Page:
Presbyterian Senior Living weighs merger

Ioannis Pashakis//April 30, 2019

Presbyterian Senior Living weighs merger

Ioannis Pashakis//April 30, 2019

A faith-based senior care group in York County is exploring a merger with an organization of similar size in Florida.

Presbyterian Senior Living in Carroll Township is in talks with Westminster Communities of Florida in Orlando. The CEOs of both nonprofits are retiring this year and they hope to unite under one leader.

The two senior care groups, both with a Presbyterian background, approved a memorandum of understanding last week to iron out a preliminary plan to merge.

Presbyterian and Westminster first began talking about a partnership in October, when leaders from both nonprofits met during a convention.

“Over the last three and a half months the discussion has become more serious, the opportunities have become clearer and that led to the memorandum of understanding being approved by the boards late last week,” said Scott Townsley, managing principal with Florida-based Trilogy Consulting LLC, a consulting firm working with the two organizations on the partnership.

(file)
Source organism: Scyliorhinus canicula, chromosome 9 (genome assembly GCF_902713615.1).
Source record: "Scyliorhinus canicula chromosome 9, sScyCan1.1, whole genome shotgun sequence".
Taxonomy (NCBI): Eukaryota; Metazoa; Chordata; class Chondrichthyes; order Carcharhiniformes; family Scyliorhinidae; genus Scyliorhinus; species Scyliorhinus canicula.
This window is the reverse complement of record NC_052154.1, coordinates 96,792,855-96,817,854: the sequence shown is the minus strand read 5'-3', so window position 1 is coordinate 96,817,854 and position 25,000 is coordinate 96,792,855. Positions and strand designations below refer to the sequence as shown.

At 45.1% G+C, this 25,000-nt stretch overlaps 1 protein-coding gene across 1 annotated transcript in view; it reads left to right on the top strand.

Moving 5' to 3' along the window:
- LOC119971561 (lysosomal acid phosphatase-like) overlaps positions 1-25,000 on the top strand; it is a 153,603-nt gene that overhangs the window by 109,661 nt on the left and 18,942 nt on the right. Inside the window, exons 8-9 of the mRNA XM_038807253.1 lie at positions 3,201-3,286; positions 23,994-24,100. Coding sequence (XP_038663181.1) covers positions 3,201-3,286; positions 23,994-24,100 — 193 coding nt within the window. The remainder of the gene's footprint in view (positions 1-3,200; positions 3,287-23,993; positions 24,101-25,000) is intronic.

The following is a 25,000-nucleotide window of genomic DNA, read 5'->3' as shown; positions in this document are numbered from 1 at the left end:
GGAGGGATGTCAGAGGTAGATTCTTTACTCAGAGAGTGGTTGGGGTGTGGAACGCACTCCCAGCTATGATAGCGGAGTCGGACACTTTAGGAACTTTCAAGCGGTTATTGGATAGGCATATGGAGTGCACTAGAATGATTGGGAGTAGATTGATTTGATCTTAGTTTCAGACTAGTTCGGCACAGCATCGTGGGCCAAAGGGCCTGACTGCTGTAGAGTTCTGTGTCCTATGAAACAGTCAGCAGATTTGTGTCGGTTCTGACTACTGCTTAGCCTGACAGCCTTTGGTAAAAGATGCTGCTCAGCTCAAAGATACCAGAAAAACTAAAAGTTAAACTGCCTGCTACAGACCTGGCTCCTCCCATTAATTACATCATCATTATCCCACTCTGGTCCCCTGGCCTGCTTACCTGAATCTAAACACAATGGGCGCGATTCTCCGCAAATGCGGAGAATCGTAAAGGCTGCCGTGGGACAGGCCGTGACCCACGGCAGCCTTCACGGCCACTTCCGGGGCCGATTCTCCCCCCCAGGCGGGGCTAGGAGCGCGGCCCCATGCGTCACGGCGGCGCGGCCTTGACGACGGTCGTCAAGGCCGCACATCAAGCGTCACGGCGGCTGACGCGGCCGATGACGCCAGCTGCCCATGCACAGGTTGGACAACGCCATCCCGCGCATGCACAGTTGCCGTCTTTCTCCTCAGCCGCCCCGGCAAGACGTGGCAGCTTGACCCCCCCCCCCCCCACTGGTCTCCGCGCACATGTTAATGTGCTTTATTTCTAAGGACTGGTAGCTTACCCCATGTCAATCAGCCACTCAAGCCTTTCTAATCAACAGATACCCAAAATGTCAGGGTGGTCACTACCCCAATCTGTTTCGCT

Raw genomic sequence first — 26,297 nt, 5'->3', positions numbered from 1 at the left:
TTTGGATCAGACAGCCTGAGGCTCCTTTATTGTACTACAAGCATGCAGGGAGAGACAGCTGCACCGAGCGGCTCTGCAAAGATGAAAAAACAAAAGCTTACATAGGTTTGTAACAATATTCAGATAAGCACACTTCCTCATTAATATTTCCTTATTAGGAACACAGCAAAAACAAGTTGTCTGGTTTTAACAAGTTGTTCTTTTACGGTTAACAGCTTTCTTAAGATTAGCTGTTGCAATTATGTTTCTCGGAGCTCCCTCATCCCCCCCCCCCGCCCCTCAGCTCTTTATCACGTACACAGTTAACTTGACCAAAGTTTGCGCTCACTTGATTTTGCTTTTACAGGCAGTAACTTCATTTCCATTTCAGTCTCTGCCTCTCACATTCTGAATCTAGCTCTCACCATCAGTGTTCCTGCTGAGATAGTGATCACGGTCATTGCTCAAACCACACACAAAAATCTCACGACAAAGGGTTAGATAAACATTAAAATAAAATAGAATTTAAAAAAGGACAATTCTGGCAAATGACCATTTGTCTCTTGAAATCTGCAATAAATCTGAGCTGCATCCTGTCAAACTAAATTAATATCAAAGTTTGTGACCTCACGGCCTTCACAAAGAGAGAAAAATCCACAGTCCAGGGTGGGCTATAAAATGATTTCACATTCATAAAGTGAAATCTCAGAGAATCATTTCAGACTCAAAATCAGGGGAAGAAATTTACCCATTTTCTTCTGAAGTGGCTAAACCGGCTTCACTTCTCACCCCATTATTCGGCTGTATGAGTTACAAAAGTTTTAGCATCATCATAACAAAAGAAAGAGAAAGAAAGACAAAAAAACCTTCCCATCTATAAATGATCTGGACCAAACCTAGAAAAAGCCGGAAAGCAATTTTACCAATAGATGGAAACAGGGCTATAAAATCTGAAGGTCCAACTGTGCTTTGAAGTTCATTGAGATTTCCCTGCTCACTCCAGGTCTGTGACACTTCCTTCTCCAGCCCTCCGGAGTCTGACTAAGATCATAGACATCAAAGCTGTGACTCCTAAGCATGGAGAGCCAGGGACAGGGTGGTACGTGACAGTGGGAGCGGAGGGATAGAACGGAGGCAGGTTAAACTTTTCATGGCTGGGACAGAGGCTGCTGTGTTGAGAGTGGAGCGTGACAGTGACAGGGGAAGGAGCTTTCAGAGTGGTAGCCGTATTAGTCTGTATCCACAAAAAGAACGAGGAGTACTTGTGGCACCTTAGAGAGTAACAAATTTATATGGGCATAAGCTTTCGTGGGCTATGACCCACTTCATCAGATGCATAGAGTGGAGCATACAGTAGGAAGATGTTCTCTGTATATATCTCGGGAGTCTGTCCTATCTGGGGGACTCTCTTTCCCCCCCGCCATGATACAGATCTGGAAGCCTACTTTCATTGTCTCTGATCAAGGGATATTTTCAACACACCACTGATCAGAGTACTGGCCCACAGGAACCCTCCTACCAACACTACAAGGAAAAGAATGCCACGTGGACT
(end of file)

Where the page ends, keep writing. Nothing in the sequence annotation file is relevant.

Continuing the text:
Presbyterian Senior Living has 32 communities in Pennsylvania, Maryland, Ohio and Delaware with over 6,000 seniors. Westminster houses more than 7,000 residents in 22 communities across Florida.

Presbyterian’s CEO, Steven Proctor, will be leaving the company after 48 years in June, but is expected to help support the company’s discussions about the merger.

The proposed merger is still in its early stages but if plans go through, the organizations hope to begin looking for a new CEO this summer through a national search. The CEO would prepare the two groups for the merger and lead the new, single company after the merger wraps up, which is expected in January 2020.

The organizations have yet to decide on a structure for the new nonprofit, but they plan to continue to work out of their current headquarters without a change in employees.

The new structure would allow for increased investments in technology and staff and for other faith-based organizations to join the fold via merger, according to Townsley.

Whatever else changes, the focus for the two nonprofits will continue to be their faith background. Townsley said the groups share similar values and goals based around promoting a holistic view of health – incorporating body, mind and spirit –  as well as similar commitments to working with seniors with low to moderate incomes.

“The design of the new structure would not just be created to accommodate these two organizations but rather be one that is inviting to others,” Townsley said.